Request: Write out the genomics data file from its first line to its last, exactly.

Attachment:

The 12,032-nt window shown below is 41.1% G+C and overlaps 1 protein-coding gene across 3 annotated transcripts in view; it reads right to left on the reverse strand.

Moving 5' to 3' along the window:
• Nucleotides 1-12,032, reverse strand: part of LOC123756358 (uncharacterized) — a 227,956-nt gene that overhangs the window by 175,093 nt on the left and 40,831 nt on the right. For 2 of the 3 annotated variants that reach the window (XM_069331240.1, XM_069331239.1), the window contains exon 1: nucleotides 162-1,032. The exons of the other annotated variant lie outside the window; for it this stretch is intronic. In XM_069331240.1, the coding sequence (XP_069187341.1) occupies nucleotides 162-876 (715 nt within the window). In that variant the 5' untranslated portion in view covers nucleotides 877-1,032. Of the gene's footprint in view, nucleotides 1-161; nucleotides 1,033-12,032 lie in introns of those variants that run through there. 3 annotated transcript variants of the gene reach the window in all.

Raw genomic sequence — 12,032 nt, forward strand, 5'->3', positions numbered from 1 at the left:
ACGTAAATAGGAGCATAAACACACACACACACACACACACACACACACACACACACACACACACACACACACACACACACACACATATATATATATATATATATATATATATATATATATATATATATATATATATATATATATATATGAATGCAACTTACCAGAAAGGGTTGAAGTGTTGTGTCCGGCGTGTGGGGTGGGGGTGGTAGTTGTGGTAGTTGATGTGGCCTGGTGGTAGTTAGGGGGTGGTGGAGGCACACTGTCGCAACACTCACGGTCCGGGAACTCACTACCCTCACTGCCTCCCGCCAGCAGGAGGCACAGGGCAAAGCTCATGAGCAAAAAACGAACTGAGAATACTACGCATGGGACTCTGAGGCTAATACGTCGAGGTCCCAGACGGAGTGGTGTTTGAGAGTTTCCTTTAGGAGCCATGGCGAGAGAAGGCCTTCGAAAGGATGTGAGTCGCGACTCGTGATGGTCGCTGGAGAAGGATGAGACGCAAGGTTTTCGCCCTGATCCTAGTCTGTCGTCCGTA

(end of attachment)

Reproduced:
The 12,032-nt window shown below is 41.1% G+C and overlaps 1 protein-coding gene across 3 annotated transcripts in view; it reads right to left on the reverse strand.

Moving 5' to 3' along the window:
• Nucleotides 1-12,032, reverse strand: part of LOC123756358 (uncharacterized) — a 227,956-nt gene that overhangs the window by 175,093 nt on the left and 40,831 nt on the right. For 2 of the 3 annotated variants that reach the window (XM_069331240.1, XM_069331239.1), the window contains exon 1: nucleotides 162-1,032. The exons of the other annotated variant lie outside the window; for it this stretch is intronic. In XM_069331240.1, the coding sequence (XP_069187341.1) occupies nucleotides 162-876 (715 nt within the window). In that variant the 5' untranslated portion in view covers nucleotides 877-1,032. Of the gene's footprint in view, nucleotides 1-161; nucleotides 1,033-12,032 lie in introns of those variants that run through there. 3 annotated transcript variants of the gene reach the window in all.

Raw genomic sequence — 12,032 nt, forward strand, 5'->3', positions numbered from 1 at the left:
ACGTAAATAGGAGCATAAACACACACACACACACACACACACACACACACACACACACACACACACACACACACACACACACACATATATATATATATATATATATATATATATATATATATATATATATATATATATATATATATATGAATGCAACTTACCAGAAAGGGTTGAAGTGTTGTGTCCGGCGTGTGGGGTGGGGGTGGTAGTTGTGGTAGTTGATGTGGCCTGGTGGTAGTTAGGGGGTGGTGGAGGCACACTGTCGCAACACTCACGGTCCGGGAACTCACTACCCTCACTGCCTCCCGCCAGCAGGAGGCACAGGGCAAAGCTCATGAGCAAAAAACGAACTGAGAATACTACGCATGGGACTCTGAGGCTAATACGTCGAGGTCCCAGACGGAGTGGTGTTTGAGAGTTTCCTTTAGGAGCCATGGCGAGAGAAGGCCTTCGAAAGGATGTGAGTCGCGACTCGTGATGGTCGCTGGAGAAGGATGAGACGCAAGGTTTTCGCCCTGATCCTAGTCTGTCGTCCGTA